# Derosion Lattice Performance and Optimization in Solving an End Effect Assessed by CFD: A Case Study in Thailand’s Beach

^{1}

^{2}

^{3}

^{*}

## Abstract

**:**

## 1. Introduction

## 2. Theoretical Background

#### 2.1. Conservation Equations

#### 2.2. Turbulence Equations

_{t}is the eddy viscosity, and P

_{k}is the shear production of turbulence. ω is the specific dissipation rate, k is the turbulent kinetic energy, and F

_{1}is the blending function. α

_{3}, β

_{3}, and σ

_{ω3}are the specific coefficients for the SST k–ω turbulence model. ${u}_{i},{u}_{j},{u}_{k}$ represent the components of the cartesian velocities, and ${\sigma}_{k3}$ is a model constant.

#### 2.3. Volume of Fluid Equations

#### 2.4. Assessment Parameters

#### 2.4.1. Water Velocity (v)

#### 2.4.2. The Bottom Shear Stress (τ)

## 3. Methodology

#### 3.1. Conference

#### 3.1.1. Derosion Lattice (DL)

#### 3.1.2. Khao Rup Chang Beach

^{2}to creep into the shoreline. As expected, it was the most eroded area next to the rock dam structure. From the information from an expert of the Marine Department, Ministry of Transport, who is concerned and responsible for this problem, the end effect is severe during the northeast monsoon season, between October and December, when the water level, wind, and wave speed are high. To obtain accurate CFD-assessed results consistent with the actual beach profile, the necessary geological and climatic data, such as wind direction, bathymetric map, etc., were gathered from the consultants mentioned in Section 3.1 and analyzed to create the CAD models, mesh models, and the proposed conditions for simulation. In addition, the bathymetric map is included in a Supplementary Material File entitled Bathymetric_map.pdf.

#### 3.1.3. Proposed Conditions

- P0 is a case without the DL, used as a controlled case for comparison;
- P2/10° is a case with the DL placed at a position P2 with θ of 10°, etc.

#### 3.2. Models

#### 3.2.1. Fluid Model

^{3}(W × L × H) following the proposed conditions in Table 1. Compared with the dimension of the DL, we were confident that the scale of the fluid model we created was large enough to accurately monitor the waves’ flow behavior passing through the DL and the beach. Figure 7 reveals an example of a fluid model with dimensions consisting of the rock dam, sand floor, and adjustable angle of attack (θ). Lines in the sand floor represent the different depths created according to the bathymetric map. The further to the right, the deeper the water level. Accordingly, P1–P4 are the placement of positions mentioned earlier. P1 is 20 m away from the rock dam, P2 is toward the sea, P3 is overlapped with the rock dam, and P4 is adjacent to the rock dam.

#### 3.2.2. Dynamic Adaptive Mesh Model

#### 3.3. Boundary Conditions, Parameters Setting, and Analysis Setting

## 4. Results and Discussion

#### 4.1. Validation

#### 4.2. DL Performance Assessment

#### 4.3. A Proper Condition for the DL Installation

#### 4.3.1. A Proper θ

#### 4.3.2. A Suitable Placement Position

#### 4.4. Installation Outcomes

## 5. Conclusions and Suggestions

## Supplementary Materials

## Author Contributions

## Funding

## Institutional Review Board Statement

## Informed Consent Statement

## Data Availability Statement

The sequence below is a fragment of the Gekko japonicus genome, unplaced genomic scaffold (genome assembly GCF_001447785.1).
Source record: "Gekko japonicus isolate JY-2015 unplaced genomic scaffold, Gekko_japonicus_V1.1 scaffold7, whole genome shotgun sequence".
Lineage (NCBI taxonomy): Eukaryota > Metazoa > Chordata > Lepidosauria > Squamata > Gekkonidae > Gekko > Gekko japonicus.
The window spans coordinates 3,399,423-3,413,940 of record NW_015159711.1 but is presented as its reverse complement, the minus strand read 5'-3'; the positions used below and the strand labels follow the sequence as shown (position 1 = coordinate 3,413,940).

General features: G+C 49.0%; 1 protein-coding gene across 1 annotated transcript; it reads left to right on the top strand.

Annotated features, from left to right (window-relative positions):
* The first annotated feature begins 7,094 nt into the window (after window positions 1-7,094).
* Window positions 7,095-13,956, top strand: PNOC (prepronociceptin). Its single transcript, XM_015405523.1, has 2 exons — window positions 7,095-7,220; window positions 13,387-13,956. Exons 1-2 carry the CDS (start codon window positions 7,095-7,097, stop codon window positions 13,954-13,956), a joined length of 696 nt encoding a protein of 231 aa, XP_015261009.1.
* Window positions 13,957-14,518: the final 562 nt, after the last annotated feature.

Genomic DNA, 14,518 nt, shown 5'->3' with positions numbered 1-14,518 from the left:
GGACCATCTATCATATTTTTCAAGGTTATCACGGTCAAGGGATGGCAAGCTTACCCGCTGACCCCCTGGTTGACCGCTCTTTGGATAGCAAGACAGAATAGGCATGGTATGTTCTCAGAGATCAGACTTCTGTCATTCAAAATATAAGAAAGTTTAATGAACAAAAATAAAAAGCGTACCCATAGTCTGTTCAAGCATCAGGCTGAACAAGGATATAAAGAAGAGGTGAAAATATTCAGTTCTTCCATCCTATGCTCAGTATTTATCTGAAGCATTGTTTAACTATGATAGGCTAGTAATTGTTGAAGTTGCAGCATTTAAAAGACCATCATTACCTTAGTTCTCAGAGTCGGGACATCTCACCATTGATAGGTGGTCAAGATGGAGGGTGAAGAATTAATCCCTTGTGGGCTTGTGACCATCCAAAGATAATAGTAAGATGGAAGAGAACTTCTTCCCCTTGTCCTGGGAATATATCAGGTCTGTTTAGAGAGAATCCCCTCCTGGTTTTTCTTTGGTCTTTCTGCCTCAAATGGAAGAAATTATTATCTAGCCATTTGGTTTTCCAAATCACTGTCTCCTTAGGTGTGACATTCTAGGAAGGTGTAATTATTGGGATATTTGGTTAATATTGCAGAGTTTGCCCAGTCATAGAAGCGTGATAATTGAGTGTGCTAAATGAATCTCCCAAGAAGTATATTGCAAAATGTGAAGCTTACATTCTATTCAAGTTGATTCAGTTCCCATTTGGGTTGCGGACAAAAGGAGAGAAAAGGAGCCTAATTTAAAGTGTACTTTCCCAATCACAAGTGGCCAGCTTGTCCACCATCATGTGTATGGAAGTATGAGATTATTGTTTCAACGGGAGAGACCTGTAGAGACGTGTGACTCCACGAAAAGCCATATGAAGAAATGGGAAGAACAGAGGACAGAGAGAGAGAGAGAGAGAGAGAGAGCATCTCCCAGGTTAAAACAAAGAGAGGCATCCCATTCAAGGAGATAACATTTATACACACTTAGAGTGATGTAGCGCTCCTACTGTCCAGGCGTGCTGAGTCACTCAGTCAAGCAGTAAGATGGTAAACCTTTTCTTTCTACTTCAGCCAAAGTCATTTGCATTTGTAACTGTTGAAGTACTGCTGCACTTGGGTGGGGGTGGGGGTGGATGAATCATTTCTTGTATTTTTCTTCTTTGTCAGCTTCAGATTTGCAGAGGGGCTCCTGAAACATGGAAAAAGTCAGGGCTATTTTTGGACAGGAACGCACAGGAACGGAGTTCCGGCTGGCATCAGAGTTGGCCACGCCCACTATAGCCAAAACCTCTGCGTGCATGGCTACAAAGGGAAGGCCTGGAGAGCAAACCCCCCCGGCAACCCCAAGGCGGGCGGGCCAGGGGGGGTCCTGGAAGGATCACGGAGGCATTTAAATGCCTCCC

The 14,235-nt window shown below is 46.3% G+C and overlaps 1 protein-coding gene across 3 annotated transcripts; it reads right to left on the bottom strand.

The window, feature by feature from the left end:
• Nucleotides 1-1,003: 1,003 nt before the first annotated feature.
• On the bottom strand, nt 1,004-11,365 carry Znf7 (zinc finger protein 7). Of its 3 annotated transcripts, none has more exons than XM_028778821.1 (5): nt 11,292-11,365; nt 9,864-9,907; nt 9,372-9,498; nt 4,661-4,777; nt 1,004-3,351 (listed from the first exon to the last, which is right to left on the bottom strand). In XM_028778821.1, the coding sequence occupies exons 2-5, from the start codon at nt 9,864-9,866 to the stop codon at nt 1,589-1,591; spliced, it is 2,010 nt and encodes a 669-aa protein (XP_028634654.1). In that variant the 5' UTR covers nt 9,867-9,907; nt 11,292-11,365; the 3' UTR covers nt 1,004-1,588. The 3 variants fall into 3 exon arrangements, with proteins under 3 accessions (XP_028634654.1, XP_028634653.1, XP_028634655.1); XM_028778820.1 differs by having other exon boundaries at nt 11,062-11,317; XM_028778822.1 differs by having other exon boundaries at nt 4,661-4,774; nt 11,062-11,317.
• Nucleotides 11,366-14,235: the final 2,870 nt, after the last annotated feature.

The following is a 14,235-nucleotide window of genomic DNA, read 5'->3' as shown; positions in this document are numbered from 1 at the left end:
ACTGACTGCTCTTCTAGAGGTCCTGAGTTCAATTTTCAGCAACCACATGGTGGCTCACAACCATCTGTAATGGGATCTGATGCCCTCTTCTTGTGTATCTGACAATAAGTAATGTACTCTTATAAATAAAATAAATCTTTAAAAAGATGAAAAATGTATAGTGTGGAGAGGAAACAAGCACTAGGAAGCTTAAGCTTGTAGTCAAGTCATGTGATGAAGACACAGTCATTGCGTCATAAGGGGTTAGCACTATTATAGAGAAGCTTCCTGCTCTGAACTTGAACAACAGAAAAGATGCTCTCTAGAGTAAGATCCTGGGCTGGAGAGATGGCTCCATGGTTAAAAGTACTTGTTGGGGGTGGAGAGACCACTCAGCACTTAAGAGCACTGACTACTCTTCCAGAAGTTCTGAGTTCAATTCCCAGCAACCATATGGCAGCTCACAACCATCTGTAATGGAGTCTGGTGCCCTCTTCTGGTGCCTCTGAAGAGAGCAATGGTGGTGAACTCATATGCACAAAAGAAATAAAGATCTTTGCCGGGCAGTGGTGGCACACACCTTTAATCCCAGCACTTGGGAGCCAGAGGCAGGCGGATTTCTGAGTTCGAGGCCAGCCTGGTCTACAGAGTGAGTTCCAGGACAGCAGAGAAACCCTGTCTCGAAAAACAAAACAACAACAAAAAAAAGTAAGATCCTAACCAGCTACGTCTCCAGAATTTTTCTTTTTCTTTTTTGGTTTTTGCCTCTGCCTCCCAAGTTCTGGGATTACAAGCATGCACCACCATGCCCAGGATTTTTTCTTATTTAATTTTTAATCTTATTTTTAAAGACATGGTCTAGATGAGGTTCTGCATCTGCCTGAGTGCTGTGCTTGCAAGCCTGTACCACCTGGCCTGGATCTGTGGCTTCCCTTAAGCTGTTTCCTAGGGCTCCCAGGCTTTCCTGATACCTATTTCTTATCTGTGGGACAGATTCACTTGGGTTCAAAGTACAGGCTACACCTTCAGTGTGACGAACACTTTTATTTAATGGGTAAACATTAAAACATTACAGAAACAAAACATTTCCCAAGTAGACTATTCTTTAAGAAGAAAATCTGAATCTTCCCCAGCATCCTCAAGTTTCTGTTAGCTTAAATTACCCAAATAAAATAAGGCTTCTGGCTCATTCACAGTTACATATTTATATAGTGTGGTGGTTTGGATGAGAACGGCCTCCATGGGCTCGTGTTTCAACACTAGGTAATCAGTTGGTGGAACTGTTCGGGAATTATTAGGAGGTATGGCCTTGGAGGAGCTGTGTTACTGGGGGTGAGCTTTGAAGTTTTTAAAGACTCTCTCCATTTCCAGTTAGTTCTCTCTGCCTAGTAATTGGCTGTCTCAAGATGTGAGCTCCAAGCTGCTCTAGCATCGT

## Acknowledgments

## Conflicts of Interest

## References

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**Figure 1.**An explanatory diagram and overview of the end effect occurrence [1].

**Figure 17.**The installation outcomes: (

**a**) the first day of installation, (

**b**) viewed from the back, and (

**c**) viewed from the side, two months later after installation.

Case | Position | θ | Symbol |
---|---|---|---|

1 | P0 | - | P0 |

2 | P1 | 10° | P1/10° |

3 | P1 | 15° | P1/15° |

4 | P1 | 30° | P1/30° |

5 | P1 | 45° | P1/45° |

6 | P2 | 15° | P2/15° |

7 | P3 | 15° | P3/15° |

8 | P4 | 15° | P4/15° |

Name | Type | Value |
---|---|---|

Inlet | - -
- Velocity inlet
- -
- Open channel wave BC
- -
- Wave theory: third order Stokes
| Wave velocity = 3.496 m/s Water depth = 0 m (from MSL) Wave height = 0.5 m Wave length = 10 m |

Outlet | Pressure outlet | 0 Pa |

Top | Pressure outlet | 0 Pa |

Rock dam | Wall | - |

Wall | Wall | - |

Sym_F | Symmetry | - |

Sym_B | Symmetry | - |

Derosion Lattice | Porous media | Porosity = 0.68 Viscous resistance (inverse permeability) = 21,869.53 m ^{−2}Inertial resistance = 7.8335 m ^{−1} |

List | Setting |
---|---|

The pressure-velocity coupling method | SIMPLE |

Pressure spatial discretization | Body force weighted |

The gradient discretization | Least squares cell-based scheme |

The momentum | The second-order upwind |

The volume fraction | Compressive |

The turbulent kinetic energy | The second-order upwind |

Specific dissipation rate | The second-order upwind |

Transient formulation | Bounded second-order implicit |

Time advancement type | Adaptive: multiphase-specific |

Total time | 20 s |

Time step size | Initial: 0.006 s, Max: 0.006 s and Min: 0.00001 s |

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**MDPI and ACS Style**

Thongsri, J.; Tangsopa, W.; Kaewbumrung, M.; Phanak, M.; Busayaporn, W.
Derosion Lattice Performance and Optimization in Solving an End Effect Assessed by CFD: A Case Study in Thailand’s Beach. *Water* **2022**, *14*, 1358.
https://doi.org/10.3390/w14091358

**AMA Style**

Thongsri J, Tangsopa W, Kaewbumrung M, Phanak M, Busayaporn W.
Derosion Lattice Performance and Optimization in Solving an End Effect Assessed by CFD: A Case Study in Thailand’s Beach. *Water*. 2022; 14(9):1358.
https://doi.org/10.3390/w14091358

**Chicago/Turabian Style**

Thongsri, Jatuporn, Worapol Tangsopa, Mongkol Kaewbumrung, Mongkol Phanak, and Wutthikrai Busayaporn.
2022. "Derosion Lattice Performance and Optimization in Solving an End Effect Assessed by CFD: A Case Study in Thailand’s Beach" *Water* 14, no. 9: 1358.
https://doi.org/10.3390/w14091358